As prices of crude oil continue to fluctuate in the international market, the Association of Telecommunications Companies of Nigeria (ATCON), has re-emphasised the need for the federal government to pay more attention to the development of information technology (IT) sector.
President of ATCON, Mr. Olusola Teniola, who made the call at a technology forum in Lagos recently, said ATCON had at different fora emphasised the urgent need for government to diversify partly or completely from depending on the revenue derivable from oil to an ICT driven economy to run the economy, but that the association was not taken seriously then.
According to him, the ICT sector, if properly developed, can serve as a replacement for the oil and gas sector in boosting Nigeria’s economy.
The price of oil has continued to experience volatility and this poses a threat to our national economy therefore we have to look for a way out by devising viable policy pathways and economic sectors that will enhance national wealth and create employment for the populace. He said one of the surest way out is to give due attention to the development of the information and communication technology (ICT) sector.
He cited experiences from India, China, Singapore and Brazil, Teniola said ICT is used as the basis by these countries to develop innovative solutions, such as cars that use electric/solar power energy.
He therefore called on government to expedite action in developing the Nigeria ICT sector and provide the necessary infrastructure that will boost technology development in the country.
He also called on state and local governments to make ICT a top priority in governance.
“It is surprising that the federal government does not give priority to the ICT sector when planning, despite its huge contributions to the Gross Domestic Product (GDP). If more than 70 per cent of ICT components are currently being imported from abroad, then the sector will just be struggling to survive without government support,” Teniola said.
According to him, it has been established that the ICT sector is contributing about eight per cent to GDP, yet members can no longer buy US dollars directly from CBN designated banks, a situation, he said, has further pushed the cost of doing business higher.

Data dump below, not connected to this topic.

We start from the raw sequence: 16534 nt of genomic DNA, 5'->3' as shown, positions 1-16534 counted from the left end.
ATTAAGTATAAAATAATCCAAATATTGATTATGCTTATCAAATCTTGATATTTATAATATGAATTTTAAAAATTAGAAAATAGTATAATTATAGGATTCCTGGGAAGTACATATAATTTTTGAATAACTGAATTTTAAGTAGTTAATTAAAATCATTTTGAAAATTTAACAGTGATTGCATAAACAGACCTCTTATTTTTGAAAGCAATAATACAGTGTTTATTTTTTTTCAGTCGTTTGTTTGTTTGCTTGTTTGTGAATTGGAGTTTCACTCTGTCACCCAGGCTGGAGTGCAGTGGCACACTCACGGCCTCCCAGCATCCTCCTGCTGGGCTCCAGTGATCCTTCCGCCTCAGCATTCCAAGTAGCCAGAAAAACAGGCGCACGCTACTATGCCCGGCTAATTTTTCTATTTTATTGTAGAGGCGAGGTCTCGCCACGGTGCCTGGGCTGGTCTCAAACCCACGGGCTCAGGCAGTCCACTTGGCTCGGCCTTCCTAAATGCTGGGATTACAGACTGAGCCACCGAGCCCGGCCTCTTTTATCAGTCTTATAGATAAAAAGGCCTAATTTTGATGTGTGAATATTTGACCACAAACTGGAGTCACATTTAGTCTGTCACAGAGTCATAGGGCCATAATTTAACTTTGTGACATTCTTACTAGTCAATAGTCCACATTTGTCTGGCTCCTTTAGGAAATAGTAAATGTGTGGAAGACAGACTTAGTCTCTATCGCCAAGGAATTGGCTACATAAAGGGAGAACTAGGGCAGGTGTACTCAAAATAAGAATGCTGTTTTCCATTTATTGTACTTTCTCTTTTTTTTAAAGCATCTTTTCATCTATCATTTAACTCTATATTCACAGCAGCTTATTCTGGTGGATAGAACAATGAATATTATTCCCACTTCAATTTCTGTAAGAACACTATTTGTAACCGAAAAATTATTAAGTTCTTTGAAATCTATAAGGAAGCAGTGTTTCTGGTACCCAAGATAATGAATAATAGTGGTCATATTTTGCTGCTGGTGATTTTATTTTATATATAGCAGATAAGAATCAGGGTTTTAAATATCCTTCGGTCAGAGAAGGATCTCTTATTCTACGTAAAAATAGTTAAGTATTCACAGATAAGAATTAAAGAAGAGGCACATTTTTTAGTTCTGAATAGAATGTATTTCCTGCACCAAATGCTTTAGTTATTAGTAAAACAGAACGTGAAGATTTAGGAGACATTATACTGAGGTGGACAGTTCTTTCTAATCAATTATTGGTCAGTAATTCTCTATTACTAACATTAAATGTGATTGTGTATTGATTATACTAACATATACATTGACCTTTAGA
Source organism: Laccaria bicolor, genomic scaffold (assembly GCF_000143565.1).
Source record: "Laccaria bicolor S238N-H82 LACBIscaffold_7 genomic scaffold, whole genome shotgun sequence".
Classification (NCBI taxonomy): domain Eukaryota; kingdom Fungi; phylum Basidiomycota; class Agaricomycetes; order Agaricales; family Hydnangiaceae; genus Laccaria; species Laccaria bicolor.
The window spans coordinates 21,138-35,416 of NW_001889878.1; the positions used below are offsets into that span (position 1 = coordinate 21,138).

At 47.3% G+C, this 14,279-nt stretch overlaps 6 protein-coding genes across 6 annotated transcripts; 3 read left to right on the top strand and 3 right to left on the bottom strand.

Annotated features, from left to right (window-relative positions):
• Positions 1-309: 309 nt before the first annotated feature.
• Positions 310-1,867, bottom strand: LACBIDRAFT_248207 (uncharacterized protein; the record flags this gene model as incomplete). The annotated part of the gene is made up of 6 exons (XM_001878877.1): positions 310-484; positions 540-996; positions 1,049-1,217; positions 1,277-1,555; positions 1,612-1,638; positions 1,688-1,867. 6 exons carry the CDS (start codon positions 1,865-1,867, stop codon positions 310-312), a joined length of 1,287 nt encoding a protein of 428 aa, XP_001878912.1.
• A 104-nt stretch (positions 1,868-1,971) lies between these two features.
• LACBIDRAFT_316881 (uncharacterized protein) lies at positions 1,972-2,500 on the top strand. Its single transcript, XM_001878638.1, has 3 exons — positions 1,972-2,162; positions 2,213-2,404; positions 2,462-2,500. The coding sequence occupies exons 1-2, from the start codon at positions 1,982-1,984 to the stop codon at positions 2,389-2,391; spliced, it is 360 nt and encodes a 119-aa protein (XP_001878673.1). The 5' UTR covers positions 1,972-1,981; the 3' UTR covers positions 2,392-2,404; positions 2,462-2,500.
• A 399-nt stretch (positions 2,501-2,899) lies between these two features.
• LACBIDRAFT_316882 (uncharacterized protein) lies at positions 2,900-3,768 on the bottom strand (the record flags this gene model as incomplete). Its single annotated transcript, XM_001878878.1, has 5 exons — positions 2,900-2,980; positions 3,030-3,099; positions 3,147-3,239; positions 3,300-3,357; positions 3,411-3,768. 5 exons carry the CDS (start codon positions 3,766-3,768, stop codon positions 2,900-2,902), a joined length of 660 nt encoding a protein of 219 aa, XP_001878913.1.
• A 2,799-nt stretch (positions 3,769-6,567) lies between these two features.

“Though the recent introduction of flexible FX mechanism is more than welcome, it is already too late for some of our members, who had already gone under due to the harsh business environment,” Teniola said.
“To stem the imbalance in the supply and demand of foreign exchange, what the federal government needs to consider is to encourage the establishment of companies that manufacture these components or assemble them in Nigeria with some incentives and for government to further sponsor ICT parks in the country,” he added.
He called on government to increase budget of ICT and to enact appropriate ICT policies that will enhance technology development in the country.
“The federal government should begin to focus more on other alternative means of generating income and their focus should be on increasing government spending and budget allocation to funding the ICT sector for the purpose of making its products and services exportable, thereby allowing it to contribute to our foreign earnings,” Teniola said.
According to him, “In order for the ICT sector to supplement or replace the Oil and Gas sector, policies that favour the sector must be put in place. It should be emphasised that the petroleum industry which used to be the cash cow for our nation is not doing so well right now and this is a global issue that will take some time to recover. The direct implication of this is that we may not be able to finance our budget without resorting to further government borrowing.”